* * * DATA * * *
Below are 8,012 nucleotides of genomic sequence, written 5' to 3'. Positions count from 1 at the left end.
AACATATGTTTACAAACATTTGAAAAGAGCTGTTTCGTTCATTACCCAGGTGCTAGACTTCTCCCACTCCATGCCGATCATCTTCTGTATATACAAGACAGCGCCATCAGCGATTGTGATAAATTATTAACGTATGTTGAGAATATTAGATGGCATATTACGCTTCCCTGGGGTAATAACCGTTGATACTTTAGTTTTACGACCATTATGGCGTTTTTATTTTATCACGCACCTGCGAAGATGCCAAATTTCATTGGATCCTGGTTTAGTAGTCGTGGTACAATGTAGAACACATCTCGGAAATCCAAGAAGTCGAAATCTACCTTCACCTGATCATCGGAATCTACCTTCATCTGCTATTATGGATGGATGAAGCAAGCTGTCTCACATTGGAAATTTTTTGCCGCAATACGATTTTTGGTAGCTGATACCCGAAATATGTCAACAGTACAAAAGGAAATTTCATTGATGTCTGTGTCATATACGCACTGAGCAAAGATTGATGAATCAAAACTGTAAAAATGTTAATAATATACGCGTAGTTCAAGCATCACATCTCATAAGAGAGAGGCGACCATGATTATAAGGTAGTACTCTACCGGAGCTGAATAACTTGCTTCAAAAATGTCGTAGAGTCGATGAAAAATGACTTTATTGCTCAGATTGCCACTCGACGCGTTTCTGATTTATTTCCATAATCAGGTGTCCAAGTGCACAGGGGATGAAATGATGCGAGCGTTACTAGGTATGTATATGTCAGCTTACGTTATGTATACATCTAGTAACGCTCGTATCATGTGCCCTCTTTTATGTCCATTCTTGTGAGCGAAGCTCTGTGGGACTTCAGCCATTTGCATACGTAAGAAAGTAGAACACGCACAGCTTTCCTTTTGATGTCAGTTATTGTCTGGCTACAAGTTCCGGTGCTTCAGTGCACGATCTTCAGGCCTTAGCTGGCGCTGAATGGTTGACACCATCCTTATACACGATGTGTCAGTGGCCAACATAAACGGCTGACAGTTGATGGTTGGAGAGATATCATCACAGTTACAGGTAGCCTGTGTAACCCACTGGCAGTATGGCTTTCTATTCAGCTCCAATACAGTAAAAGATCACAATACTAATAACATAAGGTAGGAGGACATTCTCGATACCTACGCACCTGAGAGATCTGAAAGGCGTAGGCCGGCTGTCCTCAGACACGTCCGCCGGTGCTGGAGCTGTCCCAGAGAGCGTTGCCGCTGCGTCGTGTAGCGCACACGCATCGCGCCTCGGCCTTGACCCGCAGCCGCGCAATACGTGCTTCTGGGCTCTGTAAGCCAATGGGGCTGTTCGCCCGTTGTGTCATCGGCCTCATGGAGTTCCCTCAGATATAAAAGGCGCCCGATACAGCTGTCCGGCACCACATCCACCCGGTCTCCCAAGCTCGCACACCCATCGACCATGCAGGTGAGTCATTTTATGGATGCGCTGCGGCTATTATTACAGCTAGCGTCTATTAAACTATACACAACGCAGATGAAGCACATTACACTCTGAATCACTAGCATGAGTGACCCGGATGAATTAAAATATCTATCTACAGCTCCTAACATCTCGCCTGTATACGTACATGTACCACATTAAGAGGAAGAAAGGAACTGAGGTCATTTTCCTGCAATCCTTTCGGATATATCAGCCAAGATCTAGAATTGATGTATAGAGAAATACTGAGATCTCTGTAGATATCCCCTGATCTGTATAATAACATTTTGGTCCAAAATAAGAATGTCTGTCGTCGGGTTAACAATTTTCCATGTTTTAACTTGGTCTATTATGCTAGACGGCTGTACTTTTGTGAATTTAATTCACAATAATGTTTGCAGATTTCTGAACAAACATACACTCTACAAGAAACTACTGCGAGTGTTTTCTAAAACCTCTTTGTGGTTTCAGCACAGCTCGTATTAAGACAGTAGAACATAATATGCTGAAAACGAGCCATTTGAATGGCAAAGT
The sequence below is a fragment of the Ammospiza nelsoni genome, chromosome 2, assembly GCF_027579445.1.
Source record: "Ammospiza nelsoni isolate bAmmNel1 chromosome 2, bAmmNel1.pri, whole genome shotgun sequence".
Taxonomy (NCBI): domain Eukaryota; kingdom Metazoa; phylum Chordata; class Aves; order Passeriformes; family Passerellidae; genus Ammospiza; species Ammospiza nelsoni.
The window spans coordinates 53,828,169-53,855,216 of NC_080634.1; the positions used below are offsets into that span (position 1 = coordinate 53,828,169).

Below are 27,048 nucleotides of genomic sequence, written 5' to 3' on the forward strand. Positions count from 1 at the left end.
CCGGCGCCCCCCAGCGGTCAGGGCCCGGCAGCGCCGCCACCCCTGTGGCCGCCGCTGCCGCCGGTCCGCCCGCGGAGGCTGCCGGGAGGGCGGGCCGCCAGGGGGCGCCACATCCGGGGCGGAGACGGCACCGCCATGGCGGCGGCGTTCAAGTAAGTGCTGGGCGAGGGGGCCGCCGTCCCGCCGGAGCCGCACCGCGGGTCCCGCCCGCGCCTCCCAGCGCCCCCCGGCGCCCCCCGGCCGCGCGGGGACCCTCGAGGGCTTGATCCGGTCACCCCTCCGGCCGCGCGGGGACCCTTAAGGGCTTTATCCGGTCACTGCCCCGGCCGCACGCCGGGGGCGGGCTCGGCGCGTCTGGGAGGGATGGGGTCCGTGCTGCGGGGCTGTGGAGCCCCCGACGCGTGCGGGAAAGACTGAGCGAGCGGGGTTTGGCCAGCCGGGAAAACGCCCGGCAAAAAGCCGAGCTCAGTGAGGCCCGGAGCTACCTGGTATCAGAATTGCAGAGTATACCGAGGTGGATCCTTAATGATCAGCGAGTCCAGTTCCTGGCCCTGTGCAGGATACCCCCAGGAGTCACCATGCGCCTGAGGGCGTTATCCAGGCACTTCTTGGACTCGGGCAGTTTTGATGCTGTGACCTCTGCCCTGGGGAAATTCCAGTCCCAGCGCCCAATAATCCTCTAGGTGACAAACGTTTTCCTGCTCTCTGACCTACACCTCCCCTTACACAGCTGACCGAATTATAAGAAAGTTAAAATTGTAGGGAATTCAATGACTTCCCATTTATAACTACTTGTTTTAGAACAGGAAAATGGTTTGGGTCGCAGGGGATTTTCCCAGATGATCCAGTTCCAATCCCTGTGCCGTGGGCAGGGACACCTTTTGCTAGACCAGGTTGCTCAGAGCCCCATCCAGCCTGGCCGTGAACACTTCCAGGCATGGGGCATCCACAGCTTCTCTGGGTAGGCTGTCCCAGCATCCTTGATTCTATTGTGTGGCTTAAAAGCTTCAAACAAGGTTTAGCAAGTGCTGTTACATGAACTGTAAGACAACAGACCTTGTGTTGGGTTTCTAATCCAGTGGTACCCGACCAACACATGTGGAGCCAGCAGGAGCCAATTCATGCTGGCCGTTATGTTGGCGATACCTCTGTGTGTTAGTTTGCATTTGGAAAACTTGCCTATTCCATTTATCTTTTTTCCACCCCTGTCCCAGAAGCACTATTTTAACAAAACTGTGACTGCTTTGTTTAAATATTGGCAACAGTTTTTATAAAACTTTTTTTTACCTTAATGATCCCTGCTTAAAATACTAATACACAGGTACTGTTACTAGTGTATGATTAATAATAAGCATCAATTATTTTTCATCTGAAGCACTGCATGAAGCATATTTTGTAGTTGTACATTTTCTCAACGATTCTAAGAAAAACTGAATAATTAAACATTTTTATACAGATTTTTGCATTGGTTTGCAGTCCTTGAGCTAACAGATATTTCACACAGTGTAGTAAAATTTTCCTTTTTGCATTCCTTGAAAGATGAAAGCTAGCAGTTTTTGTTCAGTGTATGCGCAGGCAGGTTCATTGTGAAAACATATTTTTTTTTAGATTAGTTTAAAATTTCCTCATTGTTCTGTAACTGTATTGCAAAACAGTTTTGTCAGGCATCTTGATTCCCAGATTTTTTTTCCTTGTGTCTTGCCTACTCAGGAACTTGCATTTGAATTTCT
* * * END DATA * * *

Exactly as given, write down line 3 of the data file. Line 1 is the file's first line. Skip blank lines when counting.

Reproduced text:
The sequence below is a fragment of the Ammospiza nelsoni genome, chromosome 2, assembly GCF_027579445.1.